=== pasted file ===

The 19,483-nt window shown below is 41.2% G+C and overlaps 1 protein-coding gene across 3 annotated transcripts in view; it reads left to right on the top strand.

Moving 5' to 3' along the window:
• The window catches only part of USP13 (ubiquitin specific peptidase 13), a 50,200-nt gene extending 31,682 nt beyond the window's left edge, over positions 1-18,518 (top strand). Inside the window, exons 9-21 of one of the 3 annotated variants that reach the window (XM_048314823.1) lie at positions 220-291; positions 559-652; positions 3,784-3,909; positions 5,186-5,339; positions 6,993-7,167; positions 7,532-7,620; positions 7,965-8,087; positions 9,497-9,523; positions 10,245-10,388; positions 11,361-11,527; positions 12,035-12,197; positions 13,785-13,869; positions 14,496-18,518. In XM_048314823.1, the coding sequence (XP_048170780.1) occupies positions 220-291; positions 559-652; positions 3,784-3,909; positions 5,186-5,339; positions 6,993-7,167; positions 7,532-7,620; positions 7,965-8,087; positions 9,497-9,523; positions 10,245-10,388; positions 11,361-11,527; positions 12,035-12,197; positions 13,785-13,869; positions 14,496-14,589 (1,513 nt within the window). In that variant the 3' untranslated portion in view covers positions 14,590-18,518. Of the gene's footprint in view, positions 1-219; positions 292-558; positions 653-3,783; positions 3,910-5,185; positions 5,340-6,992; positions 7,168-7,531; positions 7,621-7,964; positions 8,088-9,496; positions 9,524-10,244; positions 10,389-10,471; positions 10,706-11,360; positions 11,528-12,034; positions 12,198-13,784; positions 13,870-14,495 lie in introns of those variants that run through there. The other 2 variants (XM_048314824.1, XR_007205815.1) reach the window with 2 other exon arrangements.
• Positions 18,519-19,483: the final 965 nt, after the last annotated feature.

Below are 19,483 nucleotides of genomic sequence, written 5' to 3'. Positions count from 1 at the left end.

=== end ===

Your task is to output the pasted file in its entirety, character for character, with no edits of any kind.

The 19,483-nt window shown below is 41.2% G+C and overlaps 1 protein-coding gene across 3 annotated transcripts in view; it reads left to right on the top strand.

Moving 5' to 3' along the window:
• The window catches only part of USP13 (ubiquitin specific peptidase 13), a 50,200-nt gene extending 31,682 nt beyond the window's left edge, over positions 1-18,518 (top strand). Inside the window, exons 9-21 of one of the 3 annotated variants that reach the window (XM_048314823.1) lie at positions 220-291; positions 559-652; positions 3,784-3,909; positions 5,186-5,339; positions 6,993-7,167; positions 7,532-7,620; positions 7,965-8,087; positions 9,497-9,523; positions 10,245-10,388; positions 11,361-11,527; positions 12,035-12,197; positions 13,785-13,869; positions 14,496-18,518. In XM_048314823.1, the coding sequence (XP_048170780.1) occupies positions 220-291; positions 559-652; positions 3,784-3,909; positions 5,186-5,339; positions 6,993-7,167; positions 7,532-7,620; positions 7,965-8,087; positions 9,497-9,523; positions 10,245-10,388; positions 11,361-11,527; positions 12,035-12,197; positions 13,785-13,869; positions 14,496-14,589 (1,513 nt within the window). In that variant the 3' untranslated portion in view covers positions 14,590-18,518. Of the gene's footprint in view, positions 1-219; positions 292-558; positions 653-3,783; positions 3,910-5,185; positions 5,340-6,992; positions 7,168-7,531; positions 7,621-7,964; positions 8,088-9,496; positions 9,524-10,244; positions 10,389-10,471; positions 10,706-11,360; positions 11,528-12,034; positions 12,198-13,784; positions 13,870-14,495 lie in introns of those variants that run through there. The other 2 variants (XM_048314824.1, XR_007205815.1) reach the window with 2 other exon arrangements.
• Positions 18,519-19,483: the final 965 nt, after the last annotated feature.

Below are 19,483 nucleotides of genomic sequence, written 5' to 3'. Positions count from 1 at the left end.